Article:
2. The best way of reducing the suffering caused by abortion is to reduce unwanted pregnancies.
  3. Current attempts to reduce unwanted pregnancies in the UK do not work well enough.
  4. Viewing unwanted pregnancy as more like a medical disorder and less like a social problem is likely to enable more effective measures to address it.

I then propose such a measure, and defend it against some possible objections.

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“Legitimate rape,” moral consistency, and degrees of sexual harm

By Brian D. Earp

See Brian’s most recent previous post by clicking here.

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“Legitimate rape,” moral consistency, and degrees of sexual harm

Should abortions be allowed in the case of rape? Republican Todd Akin—running for the U.S. Senate from the state of Missouri—thinks not. His reasoning is as follows:

From what I understand from doctors, [pregnancy resulting from rape is] really rare. If it’s a legitimate rape, the female body has ways to try to shut that whole thing down. But let’s assume that maybe that didn’t work or something. I think there should be some punishment. But the punishment ought to be of the rapist, and not attacking the child.

There appears to be no scientific basis for the claim that the trauma of forced intercourse can interrupt ovulation or in any other way prevent a pregnancy; indeed pregnancy is just as likely after rape as after consensual sex, according to the evidence I have seen. This news article sums up the relevant data - though please note that one of my readers [see comments] takes issue with the standard interpretation of the most frequently-cited studies.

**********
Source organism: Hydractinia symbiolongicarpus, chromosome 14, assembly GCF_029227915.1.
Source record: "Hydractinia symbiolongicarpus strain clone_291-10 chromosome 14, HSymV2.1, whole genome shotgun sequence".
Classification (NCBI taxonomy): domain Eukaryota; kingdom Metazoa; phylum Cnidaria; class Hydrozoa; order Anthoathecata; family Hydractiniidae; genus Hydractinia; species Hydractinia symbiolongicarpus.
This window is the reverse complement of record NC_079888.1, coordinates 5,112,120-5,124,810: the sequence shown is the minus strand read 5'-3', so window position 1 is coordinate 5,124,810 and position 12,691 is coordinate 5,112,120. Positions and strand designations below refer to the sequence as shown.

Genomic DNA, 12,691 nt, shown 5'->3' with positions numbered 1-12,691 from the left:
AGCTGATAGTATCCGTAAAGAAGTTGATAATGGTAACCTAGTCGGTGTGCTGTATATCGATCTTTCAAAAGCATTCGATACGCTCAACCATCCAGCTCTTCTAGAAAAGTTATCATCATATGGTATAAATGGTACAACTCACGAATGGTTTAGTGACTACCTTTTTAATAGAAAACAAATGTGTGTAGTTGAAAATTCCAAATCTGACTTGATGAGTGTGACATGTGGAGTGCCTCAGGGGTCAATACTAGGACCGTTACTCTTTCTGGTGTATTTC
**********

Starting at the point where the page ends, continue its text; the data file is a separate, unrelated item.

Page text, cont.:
Let’s start, for now, then, with a bit of data that is not in question: thousands of pregnancies per year, in the U.S. alone, ensue from cases of reported rape or incest–either through the caveat of Akin’s theory that “maybe [the body's defenses] didn’t work or something” or through the medically orthodox explanation that the body has no such defense. Assuming that falsely reporting rape is relatively rare, as seems to be the case; and acknowledging that many rapes are never reported in the first place, we should be able to agree that pregnancies resulting from rape are a life-changing reality for thousands of women on an annual basis. By “rape” I mean any penetrative act done without clear consent; and here I’m calling attention to the sub-set of such acts that result in conception. I won’t say much about the term “legitimate” — which I find troubling in a hundred ways — simply because other writers have gone to town on it, and I want to say something new.

Now, given everything I’ve just said, what could be going on with Todd Akin’s moral reasoning for him to casually downplay the relevance of rape and incest to the abortion debate while maintaining, as he does, that there should be no exceptions to anti-abortionism even in those cases? Psychologist Brittany Liu uses the notion of “moral coherence” to provide an explanation: